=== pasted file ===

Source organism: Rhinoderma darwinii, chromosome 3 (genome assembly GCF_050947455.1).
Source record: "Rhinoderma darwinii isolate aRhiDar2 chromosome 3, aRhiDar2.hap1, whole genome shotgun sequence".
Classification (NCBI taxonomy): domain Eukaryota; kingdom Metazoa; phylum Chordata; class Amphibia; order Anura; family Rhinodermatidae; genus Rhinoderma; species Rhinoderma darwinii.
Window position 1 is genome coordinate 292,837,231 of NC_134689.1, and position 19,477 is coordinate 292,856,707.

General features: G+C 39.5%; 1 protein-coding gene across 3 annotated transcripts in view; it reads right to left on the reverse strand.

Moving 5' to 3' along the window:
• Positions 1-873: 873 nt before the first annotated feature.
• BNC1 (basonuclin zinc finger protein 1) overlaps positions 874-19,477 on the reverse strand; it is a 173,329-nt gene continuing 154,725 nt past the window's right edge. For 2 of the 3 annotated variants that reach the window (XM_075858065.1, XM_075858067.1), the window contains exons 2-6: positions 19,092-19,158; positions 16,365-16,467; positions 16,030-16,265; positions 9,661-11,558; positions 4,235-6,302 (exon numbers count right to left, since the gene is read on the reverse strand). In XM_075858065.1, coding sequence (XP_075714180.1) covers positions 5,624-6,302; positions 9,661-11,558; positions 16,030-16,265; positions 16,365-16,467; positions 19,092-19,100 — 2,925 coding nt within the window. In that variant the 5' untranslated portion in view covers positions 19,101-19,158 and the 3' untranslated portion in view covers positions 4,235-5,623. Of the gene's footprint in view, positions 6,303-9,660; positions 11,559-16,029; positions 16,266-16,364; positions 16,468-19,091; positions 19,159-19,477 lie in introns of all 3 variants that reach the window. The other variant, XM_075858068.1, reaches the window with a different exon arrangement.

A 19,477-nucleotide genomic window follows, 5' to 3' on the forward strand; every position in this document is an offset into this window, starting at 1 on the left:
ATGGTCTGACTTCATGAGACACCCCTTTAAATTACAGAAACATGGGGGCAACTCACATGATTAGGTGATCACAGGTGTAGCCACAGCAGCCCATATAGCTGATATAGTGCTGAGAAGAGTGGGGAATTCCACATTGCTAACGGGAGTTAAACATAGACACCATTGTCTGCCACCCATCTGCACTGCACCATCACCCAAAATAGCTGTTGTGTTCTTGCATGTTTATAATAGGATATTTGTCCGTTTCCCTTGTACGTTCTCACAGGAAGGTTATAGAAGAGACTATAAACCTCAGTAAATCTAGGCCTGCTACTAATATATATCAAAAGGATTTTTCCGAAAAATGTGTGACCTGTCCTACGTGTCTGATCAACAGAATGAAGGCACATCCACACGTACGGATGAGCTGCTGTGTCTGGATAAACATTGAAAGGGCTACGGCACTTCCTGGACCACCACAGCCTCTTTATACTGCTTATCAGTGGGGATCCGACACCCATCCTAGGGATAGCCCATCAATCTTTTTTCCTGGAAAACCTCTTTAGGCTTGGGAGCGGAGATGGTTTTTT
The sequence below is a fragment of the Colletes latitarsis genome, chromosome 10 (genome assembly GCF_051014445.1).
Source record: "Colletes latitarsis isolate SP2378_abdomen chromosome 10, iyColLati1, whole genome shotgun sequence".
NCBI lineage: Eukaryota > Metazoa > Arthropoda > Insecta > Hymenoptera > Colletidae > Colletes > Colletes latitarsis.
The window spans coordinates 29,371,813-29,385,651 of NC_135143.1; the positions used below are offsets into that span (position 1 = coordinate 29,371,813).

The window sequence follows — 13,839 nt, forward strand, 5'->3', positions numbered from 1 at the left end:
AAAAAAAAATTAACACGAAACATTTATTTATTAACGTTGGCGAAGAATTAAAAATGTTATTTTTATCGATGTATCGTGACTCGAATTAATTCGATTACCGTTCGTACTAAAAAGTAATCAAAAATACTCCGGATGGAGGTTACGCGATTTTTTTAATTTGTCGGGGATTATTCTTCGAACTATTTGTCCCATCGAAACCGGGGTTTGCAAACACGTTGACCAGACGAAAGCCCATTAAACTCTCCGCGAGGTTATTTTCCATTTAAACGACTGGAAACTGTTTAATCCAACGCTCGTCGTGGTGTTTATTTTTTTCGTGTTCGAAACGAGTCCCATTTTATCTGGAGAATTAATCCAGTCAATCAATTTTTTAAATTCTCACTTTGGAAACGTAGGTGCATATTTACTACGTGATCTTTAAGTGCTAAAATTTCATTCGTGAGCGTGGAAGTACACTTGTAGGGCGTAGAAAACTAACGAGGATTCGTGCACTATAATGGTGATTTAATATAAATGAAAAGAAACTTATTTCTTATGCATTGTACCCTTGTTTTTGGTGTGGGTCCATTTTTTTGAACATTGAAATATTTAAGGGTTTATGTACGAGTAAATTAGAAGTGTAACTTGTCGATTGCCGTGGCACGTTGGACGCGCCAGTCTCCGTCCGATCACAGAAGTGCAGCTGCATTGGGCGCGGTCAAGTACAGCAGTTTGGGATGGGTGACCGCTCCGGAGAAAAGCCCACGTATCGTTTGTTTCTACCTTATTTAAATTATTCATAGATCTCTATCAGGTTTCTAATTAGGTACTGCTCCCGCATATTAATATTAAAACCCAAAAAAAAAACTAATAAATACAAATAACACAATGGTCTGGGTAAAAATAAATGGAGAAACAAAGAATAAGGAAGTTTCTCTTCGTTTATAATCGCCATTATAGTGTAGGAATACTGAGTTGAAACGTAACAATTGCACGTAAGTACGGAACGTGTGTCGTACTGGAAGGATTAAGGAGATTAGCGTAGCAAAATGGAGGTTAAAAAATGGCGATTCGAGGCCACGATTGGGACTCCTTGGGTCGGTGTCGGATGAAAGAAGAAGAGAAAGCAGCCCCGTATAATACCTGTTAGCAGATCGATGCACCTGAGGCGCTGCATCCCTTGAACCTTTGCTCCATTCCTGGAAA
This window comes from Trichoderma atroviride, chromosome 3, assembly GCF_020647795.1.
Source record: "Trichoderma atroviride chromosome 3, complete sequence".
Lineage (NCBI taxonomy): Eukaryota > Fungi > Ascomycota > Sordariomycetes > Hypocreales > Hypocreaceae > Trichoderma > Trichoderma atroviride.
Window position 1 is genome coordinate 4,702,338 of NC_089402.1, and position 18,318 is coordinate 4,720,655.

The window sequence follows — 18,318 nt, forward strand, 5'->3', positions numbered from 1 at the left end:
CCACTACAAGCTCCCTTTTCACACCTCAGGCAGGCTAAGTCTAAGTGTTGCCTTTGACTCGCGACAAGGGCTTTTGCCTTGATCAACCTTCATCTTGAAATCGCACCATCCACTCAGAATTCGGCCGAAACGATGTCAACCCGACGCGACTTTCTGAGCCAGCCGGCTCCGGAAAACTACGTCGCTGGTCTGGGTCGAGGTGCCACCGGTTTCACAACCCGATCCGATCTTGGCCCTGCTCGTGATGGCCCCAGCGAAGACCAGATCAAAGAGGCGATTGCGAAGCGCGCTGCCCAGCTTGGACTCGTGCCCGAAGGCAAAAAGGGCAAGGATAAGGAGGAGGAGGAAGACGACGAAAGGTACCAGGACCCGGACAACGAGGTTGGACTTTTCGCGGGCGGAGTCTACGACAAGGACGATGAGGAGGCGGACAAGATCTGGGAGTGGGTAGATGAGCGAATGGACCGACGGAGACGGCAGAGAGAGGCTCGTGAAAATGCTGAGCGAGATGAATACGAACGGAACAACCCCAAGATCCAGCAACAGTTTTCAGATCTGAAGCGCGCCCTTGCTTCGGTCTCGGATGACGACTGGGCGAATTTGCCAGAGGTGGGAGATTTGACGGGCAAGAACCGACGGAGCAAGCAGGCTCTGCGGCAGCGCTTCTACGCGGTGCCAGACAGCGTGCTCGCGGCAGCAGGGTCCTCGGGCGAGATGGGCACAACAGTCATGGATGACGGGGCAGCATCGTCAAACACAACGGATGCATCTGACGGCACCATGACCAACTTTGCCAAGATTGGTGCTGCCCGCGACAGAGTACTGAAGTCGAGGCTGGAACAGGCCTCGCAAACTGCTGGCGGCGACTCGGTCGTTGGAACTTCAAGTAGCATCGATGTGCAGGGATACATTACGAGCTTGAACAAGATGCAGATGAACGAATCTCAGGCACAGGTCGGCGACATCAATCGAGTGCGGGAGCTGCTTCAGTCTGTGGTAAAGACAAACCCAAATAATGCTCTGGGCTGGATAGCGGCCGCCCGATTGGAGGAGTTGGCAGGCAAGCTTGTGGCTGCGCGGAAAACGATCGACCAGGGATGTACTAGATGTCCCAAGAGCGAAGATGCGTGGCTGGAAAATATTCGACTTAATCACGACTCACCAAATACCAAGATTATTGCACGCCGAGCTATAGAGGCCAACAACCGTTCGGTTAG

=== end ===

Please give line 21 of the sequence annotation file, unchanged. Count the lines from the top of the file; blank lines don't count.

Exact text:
The window sequence follows — 18,318 nt, forward strand, 5'->3', positions numbered from 1 at the left end: